WHOSE MEMORY ARE YOU?
By Jane Dovidio-Gagliardo
“Whose Memory Are You?” Maybe this question should be “Who do you hold in
your memories that has helped to shape your life?” Who do you admire? Who has
given you that life-changing AHA moment that you will carry with you for the rest
of your life? I believe each of us have had or will have an impact on someone’s
life at some point. So, who do you want to be remembered by and how do you
want to be remembered?
There was a study done by the Virginia School of Journalism in 1983 that had a
class of students write their own obituaries. Interesting enough, most of the
obituaries written credited people who changed their lives for the better. People,
who had directly influenced them, in some profound way, were the object of their
memories. Only 2% of the self-written obituaries spoke of a deceased person.
Instead, the self-written obituaries praised people they knew personally for the
successful outcomes they had experienced. I support a grief group for women who
have suffered great loss because of the death of a loved one. And this was one of
the exercises we did. Interesting enough the same results occurred. The group
spoke of the people who had a direct impact on their lives. These very people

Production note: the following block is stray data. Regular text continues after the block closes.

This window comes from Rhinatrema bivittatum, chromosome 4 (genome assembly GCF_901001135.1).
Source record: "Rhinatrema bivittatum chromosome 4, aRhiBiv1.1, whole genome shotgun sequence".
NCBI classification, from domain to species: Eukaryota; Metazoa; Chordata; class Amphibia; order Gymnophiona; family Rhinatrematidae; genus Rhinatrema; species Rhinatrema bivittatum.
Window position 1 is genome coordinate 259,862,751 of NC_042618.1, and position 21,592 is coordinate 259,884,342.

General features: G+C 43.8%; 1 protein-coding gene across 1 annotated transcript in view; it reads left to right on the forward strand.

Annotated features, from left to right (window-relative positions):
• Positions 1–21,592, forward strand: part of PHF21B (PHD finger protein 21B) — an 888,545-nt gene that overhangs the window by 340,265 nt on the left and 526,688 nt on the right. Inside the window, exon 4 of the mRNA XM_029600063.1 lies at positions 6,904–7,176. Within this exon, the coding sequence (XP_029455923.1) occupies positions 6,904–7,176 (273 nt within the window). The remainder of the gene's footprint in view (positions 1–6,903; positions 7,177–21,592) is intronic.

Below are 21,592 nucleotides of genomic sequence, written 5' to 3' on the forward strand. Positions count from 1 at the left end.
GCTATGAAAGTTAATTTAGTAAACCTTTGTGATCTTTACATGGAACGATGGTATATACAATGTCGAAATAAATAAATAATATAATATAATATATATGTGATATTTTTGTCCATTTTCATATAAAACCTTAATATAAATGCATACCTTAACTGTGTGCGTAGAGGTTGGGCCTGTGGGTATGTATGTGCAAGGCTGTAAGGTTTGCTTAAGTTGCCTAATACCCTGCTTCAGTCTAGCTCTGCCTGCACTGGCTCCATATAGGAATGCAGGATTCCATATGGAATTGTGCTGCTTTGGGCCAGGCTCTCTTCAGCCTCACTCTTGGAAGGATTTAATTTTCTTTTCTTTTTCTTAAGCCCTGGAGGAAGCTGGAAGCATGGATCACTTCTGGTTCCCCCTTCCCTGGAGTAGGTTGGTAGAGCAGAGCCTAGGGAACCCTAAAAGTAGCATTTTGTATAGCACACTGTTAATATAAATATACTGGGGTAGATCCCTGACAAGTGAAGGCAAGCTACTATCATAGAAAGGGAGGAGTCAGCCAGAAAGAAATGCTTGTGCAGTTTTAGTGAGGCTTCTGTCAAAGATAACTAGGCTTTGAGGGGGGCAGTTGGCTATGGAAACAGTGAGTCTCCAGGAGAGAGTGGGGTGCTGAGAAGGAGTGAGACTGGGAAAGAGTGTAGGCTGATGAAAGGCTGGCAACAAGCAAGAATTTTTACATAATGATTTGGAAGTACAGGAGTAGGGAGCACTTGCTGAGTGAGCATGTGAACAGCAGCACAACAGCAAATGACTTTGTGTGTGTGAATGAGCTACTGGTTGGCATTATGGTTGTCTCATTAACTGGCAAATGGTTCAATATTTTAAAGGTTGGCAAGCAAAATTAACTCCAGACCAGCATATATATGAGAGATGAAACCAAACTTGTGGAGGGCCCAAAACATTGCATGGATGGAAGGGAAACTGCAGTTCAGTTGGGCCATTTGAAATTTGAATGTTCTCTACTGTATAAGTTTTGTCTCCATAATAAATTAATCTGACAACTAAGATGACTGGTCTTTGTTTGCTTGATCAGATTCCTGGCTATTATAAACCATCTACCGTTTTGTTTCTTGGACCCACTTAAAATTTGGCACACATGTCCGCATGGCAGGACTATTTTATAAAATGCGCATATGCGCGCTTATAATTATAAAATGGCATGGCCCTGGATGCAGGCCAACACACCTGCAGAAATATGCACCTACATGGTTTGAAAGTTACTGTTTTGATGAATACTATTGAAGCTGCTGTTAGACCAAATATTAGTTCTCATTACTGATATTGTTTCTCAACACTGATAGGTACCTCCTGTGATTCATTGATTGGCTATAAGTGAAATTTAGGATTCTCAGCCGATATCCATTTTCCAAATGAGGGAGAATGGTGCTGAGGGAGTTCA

were, in fact, their “Memory.”
What would you want someone to remember about you after you have passed
over? For me, I want people to remember me as being honest, loving, and true to
myself and others. These are personal attributes I work on every day. While I was
born with some sense of these values, the dark part of being raised in a
dysfunctional family is that pure soul within me was battered and left broken many
times. But I refused to stay broken. I started therapy and knew there was an
amazing person within me who deserved better treatment than I received from my
parents and family. So, every day I work on allowing this “amazing person” to be
and remain the dominant force in my life. I work to be better… to be remembered
in someone’s “Memory” in a positive way. I raised three sons and I did the best I
could for them by striving to instill good habits and values into their minds and
hearts. As most parents know, children do not come with directions or a return
label. We are charged with the duty of just doing the best we can.
Often in the work I do, I find that parents seldom linger in the memory of their
children in a positive way. I also think we learn or at least should learn from the
people who enter our lives… including our children. Because I choose to maintain
an open mind and heart, I’m always learning from my children and grandchildren
and hope that they have fond memories of me as we all work to evolve into the
best people we can be. Sometimes I don’t like what I see; but nonetheless, it’s still
a life lesson that teaches me something about human nature and life, in general.
For this, I believe I am a better person. So, before I close, I want to leave you with
this assignment: Sit down and write your own obituary. Put it away for six
months and then reread it and see what you would change or how you feel when
you reread it.
I leave you with this quote; “The Good Life Is A Process, Not A State Of Being, It
Is A Direction Not A Destination. (Carl Rogers) Stay Safe. Stay Strong. Stay